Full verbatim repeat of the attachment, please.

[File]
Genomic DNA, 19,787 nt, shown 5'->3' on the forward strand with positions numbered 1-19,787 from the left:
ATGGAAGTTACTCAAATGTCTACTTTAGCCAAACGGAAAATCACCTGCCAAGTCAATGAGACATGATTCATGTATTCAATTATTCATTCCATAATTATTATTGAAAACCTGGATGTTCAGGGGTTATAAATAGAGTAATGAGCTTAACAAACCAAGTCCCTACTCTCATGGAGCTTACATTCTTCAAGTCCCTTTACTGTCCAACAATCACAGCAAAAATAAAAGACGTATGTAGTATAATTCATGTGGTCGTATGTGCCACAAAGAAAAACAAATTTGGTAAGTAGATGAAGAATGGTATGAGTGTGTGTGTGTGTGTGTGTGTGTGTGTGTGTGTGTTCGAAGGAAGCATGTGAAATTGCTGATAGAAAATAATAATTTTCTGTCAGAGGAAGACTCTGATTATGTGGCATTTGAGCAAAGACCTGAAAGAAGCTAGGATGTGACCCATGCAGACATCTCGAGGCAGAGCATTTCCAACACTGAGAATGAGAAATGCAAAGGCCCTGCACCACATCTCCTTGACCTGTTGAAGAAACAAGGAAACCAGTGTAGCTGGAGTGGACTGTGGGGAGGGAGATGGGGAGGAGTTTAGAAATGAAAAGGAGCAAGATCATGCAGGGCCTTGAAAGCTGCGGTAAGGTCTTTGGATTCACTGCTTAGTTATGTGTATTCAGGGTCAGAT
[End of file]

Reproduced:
Genomic DNA, 19,787 nt, shown 5'->3' on the forward strand with positions numbered 1-19,787 from the left:
ATGGAAGTTACTCAAATGTCTACTTTAGCCAAACGGAAAATCACCTGCCAAGTCAATGAGACATGATTCATGTATTCAATTATTCATTCCATAATTATTATTGAAAACCTGGATGTTCAGGGGTTATAAATAGAGTAATGAGCTTAACAAACCAAGTCCCTACTCTCATGGAGCTTACATTCTTCAAGTCCCTTTACTGTCCAACAATCACAGCAAAAATAAAAGACGTATGTAGTATAATTCATGTGGTCGTATGTGCCACAAAGAAAAACAAATTTGGTAAGTAGATGAAGAATGGTATGAGTGTGTGTGTGTGTGTGTGTGTGTGTGTGTGTGTGTTCGAAGGAAGCATGTGAAATTGCTGATAGAAAATAATAATTTTCTGTCAGAGGAAGACTCTGATTATGTGGCATTTGAGCAAAGACCTGAAAGAAGCTAGGATGTGACCCATGCAGACATCTCGAGGCAGAGCATTTCCAACACTGAGAATGAGAAATGCAAAGGCCCTGCACCACATCTCCTTGACCTGTTGAAGAAACAAGGAAACCAGTGTAGCTGGAGTGGACTGTGGGGAGGGAGATGGGGAGGAGTTTAGAAATGAAAAGGAGCAAGATCATGCAGGGCCTTGAAAGCTGCGGTAAGGTCTTTGGATTCACTGCTTAGTTATGTGTATTCAGGGTCAGAT